Attention to detail is one of the finest qualities an athlete can have.

When talking to Daniel Boone junior thrower Eli Penix, you can tell that his attention to detail is well beyond his years.

That is perhaps one of the reasons Penix is rewriting the record books at one of the most storied track programs in Northeast Tennessee.

Penix will be one of the athletes to watch during the 41st Watauga Orthopaedics/Times News Relays on May 7-8 at Dobyns-Bennett’s Crowe-Coughenour Track.

“My season has gone well so far, and we’re just trying to hit some technical queues now,” Penix said. “This year I’ve really tried to increase my mobility and get better technical positions. I’ve really tried to work on my right foot turning and my left hip opening.

“Those two keys are big problems with young throwers, but if I can increase the speed in my right foot and open my hip even more, I can get the throw I want.”

FOCUS OFF FOOTBALL

Penix once played football for the Trailblazers but decided to give it up to concentrate on throwing.

In an area where football dominates almost year-round, dropping it for track was a big leap.

“I had lost so much weight in football, and it took away from my time that I wanted to focus on throwing,” Penix said. “I had to pick one, and throwing was in my best interest.”

“For us, focusing on the throws wasn’t all that difficult,” said Chad Penix, Eli’s coach and father. “In middle school, Eli had shown the aptitude that he could throw.

“We could see it early on that he was going to be good and he’s a natural.”

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Eli’s road into the sport wasn’t the most common.

“My dad was interested in it, and I actually started throwing later, around the end of middle school,” Eli said. “I had to work hard those first two years because I was behind.”

“A lot of these great throwers have had great coaches,” Chad said. “They’ve had coaches that have understood the concepts of the throw, known the concepts of the throw or have thrown themselves. Eli has had an overzealous father that studies YouTube and has taught him that. He has had nowhere near the amount of influence from great coaches as others.”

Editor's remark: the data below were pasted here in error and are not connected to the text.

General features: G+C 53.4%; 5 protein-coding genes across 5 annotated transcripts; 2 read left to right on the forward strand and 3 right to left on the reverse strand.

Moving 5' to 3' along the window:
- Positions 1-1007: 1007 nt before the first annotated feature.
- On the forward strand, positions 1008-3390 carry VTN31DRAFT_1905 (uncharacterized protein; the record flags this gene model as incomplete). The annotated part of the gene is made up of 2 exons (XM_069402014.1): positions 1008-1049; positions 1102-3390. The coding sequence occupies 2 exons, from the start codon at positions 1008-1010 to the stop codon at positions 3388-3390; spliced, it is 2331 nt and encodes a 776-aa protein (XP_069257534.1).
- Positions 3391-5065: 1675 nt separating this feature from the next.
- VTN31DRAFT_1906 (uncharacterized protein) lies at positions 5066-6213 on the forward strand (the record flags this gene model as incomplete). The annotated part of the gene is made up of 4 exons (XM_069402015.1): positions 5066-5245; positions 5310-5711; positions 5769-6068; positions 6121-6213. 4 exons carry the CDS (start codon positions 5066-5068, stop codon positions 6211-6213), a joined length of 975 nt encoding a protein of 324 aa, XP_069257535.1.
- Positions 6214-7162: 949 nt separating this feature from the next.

Chad added, “We pour the hours into it. We study the angles of toes, ankles, hands and every position you can think of. It’s a continuous process, and it’s resolved into what you see now.”

PROUD FATHER

Coaching your son can be difficult, especially without much experience other than a few YouTube videos.

“Coaching my son does prove to be difficult sometimes,” Chad said. “He accepts information rather quickly. We’re able to go through different scenarios without a whole lot of issues.”

Eli has progressed rather quickly from one year to the next in terms of distance in the shot put. He’s throwing more than 5 feet farther.

“When his season ended last year, we came out in the snow, rain, and we threw sometimes into the wind and it would come back to us,” Chad said. “His work ethic in the gym is tremendous. I would put him up against anybody in any gym that I’ve been to in East Tennessee.

“Watching Eli at meets is truly the highlight of my week.”

“A GREAT OPPORTUNITY”

Eli Penix is the top seed in both the shot put and discus going into the Relays.

Were he to win one or both, it would be a first in meet history because Boone has never had a winner in either event.

“Competing in a meet like the Relays brings out something in everybody,” Eli said. “It puts them in the best scenario to run, throw or jump their best.

“This meet is going to be a great opportunity for a lot of people.”

APPROACHING THE GREATS

He has some stout marks already this season, throwing 54-6.5 in the shot put and 149-8 in discus. He ranks fifth across all divisions and leads Division I Large Class in the shot put.

“It’s been a lot of hard work for sure, but every day I try to improve something,” Eli said. “It really comes down to, in the weight room, getting as strong as possible and maintaining health.”

He’s not quite in the realm of the area’s greatest throwers, such as Dobyns-Bennett’s Hal Miller Jr. or Cherokee’s Evan McCracken, but he’s not that far off.

“I feel like those guys have made great names for the region around here, and it’s a great challenge to be in the same conversation with them,” Eli said. “It just makes me work even harder to see if I can do those kinds of things.

“I think next year is going to be very big for me. I think that is when I can challenge those kinds of numbers.”

In the history of the Relays, McCracken leads the way with his meet-record throw in 2015 of 60-6.75, just ahead of Miller’s heave of 60-5.5 in 1979. Only two others — Nik Huffman and Milton Franklin — have had winning throws exceeding 55 feet.

“We’re super excited with the way he’s progressed and I believe that he’s probably put in more throws than any of those guys did as seniors,” Chad said.